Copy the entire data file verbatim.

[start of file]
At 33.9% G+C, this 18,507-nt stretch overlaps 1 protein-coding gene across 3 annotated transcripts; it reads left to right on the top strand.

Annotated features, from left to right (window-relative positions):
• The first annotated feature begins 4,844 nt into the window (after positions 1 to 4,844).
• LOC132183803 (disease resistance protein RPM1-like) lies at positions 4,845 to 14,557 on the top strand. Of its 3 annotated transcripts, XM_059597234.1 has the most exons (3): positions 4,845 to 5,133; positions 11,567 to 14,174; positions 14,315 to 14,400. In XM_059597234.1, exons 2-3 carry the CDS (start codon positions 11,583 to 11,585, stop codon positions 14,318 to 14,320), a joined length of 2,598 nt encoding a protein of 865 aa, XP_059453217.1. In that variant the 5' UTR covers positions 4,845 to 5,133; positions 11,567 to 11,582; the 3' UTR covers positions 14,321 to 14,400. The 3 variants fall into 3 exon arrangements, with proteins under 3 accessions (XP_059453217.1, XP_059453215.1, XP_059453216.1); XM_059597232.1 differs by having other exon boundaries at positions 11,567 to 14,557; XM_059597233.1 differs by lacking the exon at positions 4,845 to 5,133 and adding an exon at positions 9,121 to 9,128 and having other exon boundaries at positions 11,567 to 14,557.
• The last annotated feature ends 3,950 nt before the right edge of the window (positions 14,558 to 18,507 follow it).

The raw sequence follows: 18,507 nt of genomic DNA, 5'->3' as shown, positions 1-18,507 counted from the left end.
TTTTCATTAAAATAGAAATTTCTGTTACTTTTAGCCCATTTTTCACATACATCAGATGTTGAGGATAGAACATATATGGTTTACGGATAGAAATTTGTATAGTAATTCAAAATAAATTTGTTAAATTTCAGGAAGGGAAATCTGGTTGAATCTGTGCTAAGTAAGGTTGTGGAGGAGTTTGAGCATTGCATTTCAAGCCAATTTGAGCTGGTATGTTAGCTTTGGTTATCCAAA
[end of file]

At 33.9% G+C, this 18,507-nt stretch overlaps 1 protein-coding gene across 3 annotated transcripts; it reads left to right on the top strand.

Annotated features, from left to right (window-relative positions):
• The first annotated feature begins 4,844 nt into the window (after positions 1 to 4,844).
• LOC132183803 (disease resistance protein RPM1-like) lies at positions 4,845 to 14,557 on the top strand. Of its 3 annotated transcripts, XM_059597234.1 has the most exons (3): positions 4,845 to 5,133; positions 11,567 to 14,174; positions 14,315 to 14,400. In XM_059597234.1, exons 2-3 carry the CDS (start codon positions 11,583 to 11,585, stop codon positions 14,318 to 14,320), a joined length of 2,598 nt encoding a protein of 865 aa, XP_059453217.1. In that variant the 5' UTR covers positions 4,845 to 5,133; positions 11,567 to 11,582; the 3' UTR covers positions 14,321 to 14,400. The 3 variants fall into 3 exon arrangements, with proteins under 3 accessions (XP_059453217.1, XP_059453215.1, XP_059453216.1); XM_059597232.1 differs by having other exon boundaries at positions 11,567 to 14,557; XM_059597233.1 differs by lacking the exon at positions 4,845 to 5,133 and adding an exon at positions 9,121 to 9,128 and having other exon boundaries at positions 11,567 to 14,557.
• The last annotated feature ends 3,950 nt before the right edge of the window (positions 14,558 to 18,507 follow it).

The raw sequence follows: 18,507 nt of genomic DNA, 5'->3' as shown, positions 1-18,507 counted from the left end.
TTTTCATTAAAATAGAAATTTCTGTTACTTTTAGCCCATTTTTCACATACATCAGATGTTGAGGATAGAACATATATGGTTTACGGATAGAAATTTGTATAGTAATTCAAAATAAATTTGTTAAATTTCAGGAAGGGAAATCTGGTTGAATCTGTGCTAAGTAAGGTTGTGGAGGAGTTTGAGCATTGCATTTCAAGCCAATTTGAGCTGGTATGTTAGCTTTGGTTATCCAAA